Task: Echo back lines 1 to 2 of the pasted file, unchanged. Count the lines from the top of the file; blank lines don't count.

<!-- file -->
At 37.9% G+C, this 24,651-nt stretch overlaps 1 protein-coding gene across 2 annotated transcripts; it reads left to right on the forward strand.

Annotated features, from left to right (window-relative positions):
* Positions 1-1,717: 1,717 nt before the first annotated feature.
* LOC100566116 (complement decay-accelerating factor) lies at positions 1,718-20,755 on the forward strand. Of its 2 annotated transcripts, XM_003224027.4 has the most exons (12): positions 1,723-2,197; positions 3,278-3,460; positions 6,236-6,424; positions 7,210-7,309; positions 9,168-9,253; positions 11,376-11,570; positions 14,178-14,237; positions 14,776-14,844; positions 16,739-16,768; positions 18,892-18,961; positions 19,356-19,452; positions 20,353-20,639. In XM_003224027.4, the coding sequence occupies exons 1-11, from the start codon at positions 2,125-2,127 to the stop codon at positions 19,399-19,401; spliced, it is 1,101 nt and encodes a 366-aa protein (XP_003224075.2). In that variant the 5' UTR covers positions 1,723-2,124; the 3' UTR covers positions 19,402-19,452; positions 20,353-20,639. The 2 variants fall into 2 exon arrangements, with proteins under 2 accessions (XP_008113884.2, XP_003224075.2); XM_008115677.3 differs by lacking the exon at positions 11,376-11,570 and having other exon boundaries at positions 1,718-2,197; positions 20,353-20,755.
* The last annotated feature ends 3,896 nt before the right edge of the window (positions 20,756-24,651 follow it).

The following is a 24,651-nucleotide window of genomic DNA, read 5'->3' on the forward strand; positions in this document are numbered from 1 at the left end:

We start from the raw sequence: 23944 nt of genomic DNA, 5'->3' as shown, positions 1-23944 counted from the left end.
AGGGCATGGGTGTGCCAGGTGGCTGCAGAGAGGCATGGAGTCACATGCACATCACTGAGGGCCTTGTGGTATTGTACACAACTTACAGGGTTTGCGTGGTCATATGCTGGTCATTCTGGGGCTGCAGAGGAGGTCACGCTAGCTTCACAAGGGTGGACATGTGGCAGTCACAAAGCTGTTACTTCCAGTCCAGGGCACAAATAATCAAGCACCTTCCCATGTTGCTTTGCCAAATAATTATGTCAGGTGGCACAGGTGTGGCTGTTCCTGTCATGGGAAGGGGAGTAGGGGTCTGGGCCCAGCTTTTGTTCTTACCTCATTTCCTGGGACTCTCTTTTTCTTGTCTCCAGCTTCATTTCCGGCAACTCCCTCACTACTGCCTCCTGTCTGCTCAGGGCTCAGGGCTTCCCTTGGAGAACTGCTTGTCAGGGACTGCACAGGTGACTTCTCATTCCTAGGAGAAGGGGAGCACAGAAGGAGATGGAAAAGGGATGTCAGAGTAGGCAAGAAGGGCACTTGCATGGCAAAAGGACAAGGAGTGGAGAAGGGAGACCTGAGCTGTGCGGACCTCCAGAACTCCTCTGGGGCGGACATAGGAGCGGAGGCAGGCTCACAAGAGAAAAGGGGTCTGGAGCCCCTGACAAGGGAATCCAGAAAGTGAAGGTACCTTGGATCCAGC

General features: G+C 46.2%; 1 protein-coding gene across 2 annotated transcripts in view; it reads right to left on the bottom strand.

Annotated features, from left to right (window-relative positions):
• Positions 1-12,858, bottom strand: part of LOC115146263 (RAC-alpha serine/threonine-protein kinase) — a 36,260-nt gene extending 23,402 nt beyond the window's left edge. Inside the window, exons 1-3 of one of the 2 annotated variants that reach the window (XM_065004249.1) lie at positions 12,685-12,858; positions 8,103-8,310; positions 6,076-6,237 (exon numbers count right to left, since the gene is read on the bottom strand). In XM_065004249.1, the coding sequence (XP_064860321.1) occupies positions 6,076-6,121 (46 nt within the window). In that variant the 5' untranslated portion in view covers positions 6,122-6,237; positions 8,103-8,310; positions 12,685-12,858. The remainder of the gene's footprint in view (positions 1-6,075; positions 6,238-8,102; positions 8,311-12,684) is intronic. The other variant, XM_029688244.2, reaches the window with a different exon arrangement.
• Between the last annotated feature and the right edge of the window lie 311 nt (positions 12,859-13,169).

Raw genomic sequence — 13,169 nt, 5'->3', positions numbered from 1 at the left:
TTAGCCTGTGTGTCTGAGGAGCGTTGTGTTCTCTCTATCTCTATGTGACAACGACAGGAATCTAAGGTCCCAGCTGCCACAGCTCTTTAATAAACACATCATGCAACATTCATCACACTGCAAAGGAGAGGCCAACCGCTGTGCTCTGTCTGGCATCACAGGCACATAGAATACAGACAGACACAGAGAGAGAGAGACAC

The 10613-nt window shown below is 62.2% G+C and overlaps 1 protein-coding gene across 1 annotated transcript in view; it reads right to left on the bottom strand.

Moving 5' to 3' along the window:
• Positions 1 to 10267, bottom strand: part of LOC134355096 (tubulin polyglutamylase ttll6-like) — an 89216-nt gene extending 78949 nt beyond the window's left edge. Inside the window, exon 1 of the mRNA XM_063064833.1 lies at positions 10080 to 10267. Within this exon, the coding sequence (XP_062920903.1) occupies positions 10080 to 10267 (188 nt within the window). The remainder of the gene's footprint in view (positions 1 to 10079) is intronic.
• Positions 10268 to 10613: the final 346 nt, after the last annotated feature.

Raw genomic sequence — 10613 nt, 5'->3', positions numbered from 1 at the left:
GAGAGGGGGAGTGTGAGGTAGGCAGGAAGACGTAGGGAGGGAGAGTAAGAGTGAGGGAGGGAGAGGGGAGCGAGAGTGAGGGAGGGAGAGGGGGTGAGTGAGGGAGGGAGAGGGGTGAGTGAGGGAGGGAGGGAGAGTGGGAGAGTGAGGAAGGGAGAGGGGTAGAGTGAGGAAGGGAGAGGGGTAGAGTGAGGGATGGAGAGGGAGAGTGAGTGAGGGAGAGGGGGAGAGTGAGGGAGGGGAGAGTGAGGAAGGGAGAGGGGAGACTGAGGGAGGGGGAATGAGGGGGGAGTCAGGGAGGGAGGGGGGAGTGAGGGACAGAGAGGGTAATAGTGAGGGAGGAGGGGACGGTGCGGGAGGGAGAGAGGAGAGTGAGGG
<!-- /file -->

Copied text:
At 37.9% G+C, this 24,651-nt stretch overlaps 1 protein-coding gene across 2 annotated transcripts; it reads left to right on the forward strand.

Annotated features, from left to right (window-relative positions):